Designing and building a new home as an owner-builder is a dream for many Australians. It's a way to have complete control over the quality of the workmanship and finishes and to feel a strong emotional attachment to the completed home. It can mean savings of thousands of dollars by minimising or eradicating the cost of contractor labour.
If you're embarking on an owner-builder project, you'll still need to ensure that your home meets all the building regulations and codes that are required by your local council and your state government. Before your home can be lived in, it will need to acquire a certification by a registered building certifier.
Over the course of the building process, you'll need to include three main consultation types with your certifier.
Before any work begins on your home, a certifier will need to make an assessment of your building plans. This is to ensure that your plans don't breach any regulations regarding construction methods, size and height restrictions, the proximity to the property's boundaries, and the disposal of sewage.
If the certifier is happy that your plans are in order, they'll provide you with a certificate of approval. This certification doesn't replace the building approval that you'll also need to get from your local council prior to the commencement of building.
Each state has slightly different regulations, but wherever you live there will be mandatory stages of construction that require certification. If a certifier finds any issues with the completed work, then they'll issue you with an enforcement notice which must be remedied before any more work can be legally carried out.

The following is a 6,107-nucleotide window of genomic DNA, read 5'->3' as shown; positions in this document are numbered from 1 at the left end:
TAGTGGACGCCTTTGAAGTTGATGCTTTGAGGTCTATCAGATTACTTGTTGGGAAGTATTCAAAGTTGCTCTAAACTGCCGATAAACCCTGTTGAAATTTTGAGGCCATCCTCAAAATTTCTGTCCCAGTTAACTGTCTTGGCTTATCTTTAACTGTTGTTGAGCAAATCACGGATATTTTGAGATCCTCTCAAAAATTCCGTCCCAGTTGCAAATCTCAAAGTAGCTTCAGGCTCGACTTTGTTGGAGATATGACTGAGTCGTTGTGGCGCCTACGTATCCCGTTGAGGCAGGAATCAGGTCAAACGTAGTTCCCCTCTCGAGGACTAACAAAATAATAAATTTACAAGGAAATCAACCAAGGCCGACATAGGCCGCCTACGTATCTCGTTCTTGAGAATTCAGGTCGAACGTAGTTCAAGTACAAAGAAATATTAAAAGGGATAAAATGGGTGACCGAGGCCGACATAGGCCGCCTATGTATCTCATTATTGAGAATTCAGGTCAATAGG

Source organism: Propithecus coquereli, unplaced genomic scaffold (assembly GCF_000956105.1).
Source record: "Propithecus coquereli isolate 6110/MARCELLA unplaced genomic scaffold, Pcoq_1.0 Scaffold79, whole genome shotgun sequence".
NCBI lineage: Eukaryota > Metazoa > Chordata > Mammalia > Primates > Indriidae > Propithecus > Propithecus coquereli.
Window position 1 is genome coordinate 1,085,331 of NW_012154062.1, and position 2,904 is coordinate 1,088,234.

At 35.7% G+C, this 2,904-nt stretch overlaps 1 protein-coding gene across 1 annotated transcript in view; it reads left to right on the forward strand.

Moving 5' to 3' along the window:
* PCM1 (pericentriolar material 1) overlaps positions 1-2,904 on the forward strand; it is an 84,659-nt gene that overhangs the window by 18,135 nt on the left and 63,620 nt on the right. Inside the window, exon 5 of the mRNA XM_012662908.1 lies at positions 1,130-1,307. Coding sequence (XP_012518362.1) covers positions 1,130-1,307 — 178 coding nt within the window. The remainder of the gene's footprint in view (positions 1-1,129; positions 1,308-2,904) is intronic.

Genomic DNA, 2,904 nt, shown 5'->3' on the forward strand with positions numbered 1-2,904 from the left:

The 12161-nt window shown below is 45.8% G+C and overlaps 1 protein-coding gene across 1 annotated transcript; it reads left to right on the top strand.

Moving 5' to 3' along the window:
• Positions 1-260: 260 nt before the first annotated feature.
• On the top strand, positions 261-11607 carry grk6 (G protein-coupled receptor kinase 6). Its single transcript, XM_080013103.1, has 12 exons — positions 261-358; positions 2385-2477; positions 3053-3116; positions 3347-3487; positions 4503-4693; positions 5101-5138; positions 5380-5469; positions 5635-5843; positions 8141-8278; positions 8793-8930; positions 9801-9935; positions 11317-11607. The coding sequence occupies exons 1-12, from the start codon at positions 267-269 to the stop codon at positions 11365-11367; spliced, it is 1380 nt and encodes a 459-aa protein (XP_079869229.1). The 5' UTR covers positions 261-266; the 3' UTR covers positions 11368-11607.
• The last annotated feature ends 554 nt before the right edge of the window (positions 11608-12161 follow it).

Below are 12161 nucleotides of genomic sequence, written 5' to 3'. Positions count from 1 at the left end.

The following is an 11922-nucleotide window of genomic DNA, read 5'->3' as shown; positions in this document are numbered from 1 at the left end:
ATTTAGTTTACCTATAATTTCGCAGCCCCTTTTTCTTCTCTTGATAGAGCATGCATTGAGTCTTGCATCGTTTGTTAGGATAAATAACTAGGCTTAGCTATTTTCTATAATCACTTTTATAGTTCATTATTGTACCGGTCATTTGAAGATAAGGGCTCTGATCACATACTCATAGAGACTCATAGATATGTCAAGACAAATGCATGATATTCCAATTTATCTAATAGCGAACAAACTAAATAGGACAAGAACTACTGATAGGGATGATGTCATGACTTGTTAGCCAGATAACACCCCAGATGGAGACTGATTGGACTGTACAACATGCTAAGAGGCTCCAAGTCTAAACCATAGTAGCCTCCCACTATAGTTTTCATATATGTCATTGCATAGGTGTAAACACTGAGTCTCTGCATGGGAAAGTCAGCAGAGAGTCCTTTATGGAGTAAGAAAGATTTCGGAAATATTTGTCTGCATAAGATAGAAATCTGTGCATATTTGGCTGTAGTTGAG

It's vital that you adhere to these mandatory inspections at each stage and remedy any breaches. Failure to do so will not only prevent final approval on your home, it may also cost you a significant amount of time and money if you need to tear down and rebuild parts of your construction to achieve compliance.
Before you can legally reside in your home, you'll need to be issued with a final certification for occupancy. This stage in the certification process is needed to ensure that your new home is safe and fit for human habitation. If the certifier finds any breaches of regulations or code during this assessment, they'll need to be fixed before certification is given.
Making sure that your certifier is involved in all the crucial stages of your project is essential. It will ensure that your home is safe, legal, and the construction process runs as smoothly and efficiently as possible.Share
11 May 2017
Hello and welcome to my construction blog. My name is David and I would like to tell you about the process of designing and building a new home from the ground up. I had always dreamed of building my own home and last year, that dream became a reality. I had been saving money for many years so I could afford to buy the materials and employ the contractors needed to construct my home. I learnt so much during the process, I decided to start this blog. It was a wonderful day when the final piece of my home was put into place and I am now very happy.